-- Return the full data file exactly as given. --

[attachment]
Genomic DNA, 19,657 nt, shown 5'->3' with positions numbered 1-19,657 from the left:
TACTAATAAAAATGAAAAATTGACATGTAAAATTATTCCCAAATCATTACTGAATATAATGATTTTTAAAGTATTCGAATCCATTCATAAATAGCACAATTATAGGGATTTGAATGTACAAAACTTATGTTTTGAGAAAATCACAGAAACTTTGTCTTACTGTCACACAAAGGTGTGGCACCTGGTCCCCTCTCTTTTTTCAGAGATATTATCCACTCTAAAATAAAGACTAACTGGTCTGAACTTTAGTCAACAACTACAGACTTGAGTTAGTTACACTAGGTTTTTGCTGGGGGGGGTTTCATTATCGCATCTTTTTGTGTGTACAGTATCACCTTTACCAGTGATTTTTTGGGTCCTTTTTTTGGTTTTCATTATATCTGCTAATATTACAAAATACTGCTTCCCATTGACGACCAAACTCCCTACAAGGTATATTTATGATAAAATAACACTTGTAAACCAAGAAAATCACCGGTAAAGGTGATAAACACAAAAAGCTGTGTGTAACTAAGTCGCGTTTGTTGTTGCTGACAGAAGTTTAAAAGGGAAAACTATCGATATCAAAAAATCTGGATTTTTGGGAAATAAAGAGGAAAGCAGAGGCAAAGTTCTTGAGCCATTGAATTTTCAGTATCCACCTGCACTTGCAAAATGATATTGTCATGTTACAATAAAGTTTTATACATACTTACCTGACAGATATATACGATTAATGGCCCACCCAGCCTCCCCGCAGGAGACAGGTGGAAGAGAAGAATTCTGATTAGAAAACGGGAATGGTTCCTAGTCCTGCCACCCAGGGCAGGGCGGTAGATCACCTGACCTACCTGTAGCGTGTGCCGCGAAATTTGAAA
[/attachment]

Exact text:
Genomic DNA, 19,657 nt, shown 5'->3' with positions numbered 1-19,657 from the left:
TACTAATAAAAATGAAAAATTGACATGTAAAATTATTCCCAAATCATTACTGAATATAATGATTTTTAAAGTATTCGAATCCATTCATAAATAGCACAATTATAGGGATTTGAATGTACAAAACTTATGTTTTGAGAAAATCACAGAAACTTTGTCTTACTGTCACACAAAGGTGTGGCACCTGGTCCCCTCTCTTTTTTCAGAGATATTATCCACTCTAAAATAAAGACTAACTGGTCTGAACTTTAGTCAACAACTACAGACTTGAGTTAGTTACACTAGGTTTTTGCTGGGGGGGGTTTCATTATCGCATCTTTTTGTGTGTACAGTATCACCTTTACCAGTGATTTTTTGGGTCCTTTTTTTGGTTTTCATTATATCTGCTAATATTACAAAATACTGCTTCCCATTGACGACCAAACTCCCTACAAGGTATATTTATGATAAAATAACACTTGTAAACCAAGAAAATCACCGGTAAAGGTGATAAACACAAAAAGCTGTGTGTAACTAAGTCGCGTTTGTTGTTGCTGACAGAAGTTTAAAAGGGAAAACTATCGATATCAAAAAATCTGGATTTTTGGGAAATAAAGAGGAAAGCAGAGGCAAAGTTCTTGAGCCATTGAATTTTCAGTATCCACCTGCACTTGCAAAATGATATTGTCATGTTACAATAAAGTTTTATACATACTTACCTGACAGATATATACGATTAATGGCCCACCCAGCCTCCCCGCAGGAGACAGGTGGAAGAGAAGAATTCTGATTAGAAAACGGGAATGGTTCCTAGTCCTGCCACCCAGGGCAGGGCGGTAGATCACCTGACCTACCTGTAGCGTGTGCCGCGAAATTTGAAA